Nashville's Women's March Conference An Educational And Networking Tool For Participants | Nashville Public Radio

Nashville's Women's March Conference An Educational And Networking Tool For Participants

Jan 20, 2018

Thousands of people marched through Nashville this weekend, along with organized protests around the nation. But the event was unique for the morning of workshops that preceded it, at which left-leaning political strategists shared practical knowledge with some 800 participants on how to become effective activists or even future lawmakers.


As executive director of Emerge Tennessee, Kristal Knight travels the state teaching women how to become Democratic Party leaders. She started her first session explaining the legislative process to some 20 adults in a classroom at Tennessee State University’s downtown campus.


As an example, she chose a measure to increase the state’s minimum wage: "We know that this bill is in the state legislature and every year it gets stopped in the Consumer and Human Resources Committee, on the House and Senate side. Did any of you know which committee this bill actually sat in?" There was a low mumble of "no's" across the room. "Ok, well now you know," she said.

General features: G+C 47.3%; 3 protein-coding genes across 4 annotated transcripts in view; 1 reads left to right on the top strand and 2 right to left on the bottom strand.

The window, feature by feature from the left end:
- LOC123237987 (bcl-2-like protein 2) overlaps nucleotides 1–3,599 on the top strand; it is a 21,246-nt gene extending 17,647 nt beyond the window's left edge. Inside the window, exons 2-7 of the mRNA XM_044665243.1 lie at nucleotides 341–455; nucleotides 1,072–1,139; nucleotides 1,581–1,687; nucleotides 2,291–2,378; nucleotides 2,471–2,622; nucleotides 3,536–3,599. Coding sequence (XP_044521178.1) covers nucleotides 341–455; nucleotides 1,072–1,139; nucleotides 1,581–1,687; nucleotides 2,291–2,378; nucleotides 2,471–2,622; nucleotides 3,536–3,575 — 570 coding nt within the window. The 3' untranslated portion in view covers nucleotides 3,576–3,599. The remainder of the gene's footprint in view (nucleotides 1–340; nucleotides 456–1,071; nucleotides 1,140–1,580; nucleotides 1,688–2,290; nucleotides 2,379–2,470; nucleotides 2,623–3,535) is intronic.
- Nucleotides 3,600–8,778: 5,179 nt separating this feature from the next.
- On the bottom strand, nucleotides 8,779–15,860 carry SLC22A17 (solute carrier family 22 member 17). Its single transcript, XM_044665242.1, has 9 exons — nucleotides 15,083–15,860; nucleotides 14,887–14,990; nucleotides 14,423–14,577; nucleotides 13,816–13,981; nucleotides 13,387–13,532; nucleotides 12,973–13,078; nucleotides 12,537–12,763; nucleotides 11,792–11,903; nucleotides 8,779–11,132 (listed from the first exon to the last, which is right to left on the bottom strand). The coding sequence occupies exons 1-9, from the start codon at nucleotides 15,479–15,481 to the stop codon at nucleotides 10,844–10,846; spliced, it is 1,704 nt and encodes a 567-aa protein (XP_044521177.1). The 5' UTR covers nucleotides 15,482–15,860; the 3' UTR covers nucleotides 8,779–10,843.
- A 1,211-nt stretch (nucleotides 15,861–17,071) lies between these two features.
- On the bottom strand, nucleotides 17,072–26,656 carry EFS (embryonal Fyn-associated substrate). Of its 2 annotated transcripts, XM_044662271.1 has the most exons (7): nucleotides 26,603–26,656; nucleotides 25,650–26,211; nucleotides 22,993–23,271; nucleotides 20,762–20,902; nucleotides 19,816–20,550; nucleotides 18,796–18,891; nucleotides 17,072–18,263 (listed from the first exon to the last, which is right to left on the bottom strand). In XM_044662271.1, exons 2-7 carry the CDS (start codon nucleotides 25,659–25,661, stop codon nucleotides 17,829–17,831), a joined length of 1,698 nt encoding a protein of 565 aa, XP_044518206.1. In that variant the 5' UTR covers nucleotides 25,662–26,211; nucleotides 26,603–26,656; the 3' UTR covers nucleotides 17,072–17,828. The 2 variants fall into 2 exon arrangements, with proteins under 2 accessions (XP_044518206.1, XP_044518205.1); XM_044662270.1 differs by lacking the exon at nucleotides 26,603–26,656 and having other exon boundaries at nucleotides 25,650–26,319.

Participants were also offered a Civics 101-type session on how bills become laws. Or they could learn how to register voters, mediate difficult conversations and combat activism burnout.


Networking was the main draw for Suzanne Swain. The community college professor with Indivisible Cookeville called it a "real treat to get to know other community organizations, to finally [meet with] Planned Parenthood or ACLU."


She says she and fellow Democrats don't have access to those groups in her rural area "so if we can get this information and bring it back to our groups, it’ll really benefits so many."


Conference organizers, including Planned Parenthood of Tennessee, feel the event is a natural extension of the call to action launched by last year’s Women’s Marches. They also say the conference was intended as nonpartisan. Nevertheless, almost no Republican Party members responded to invitations to attend.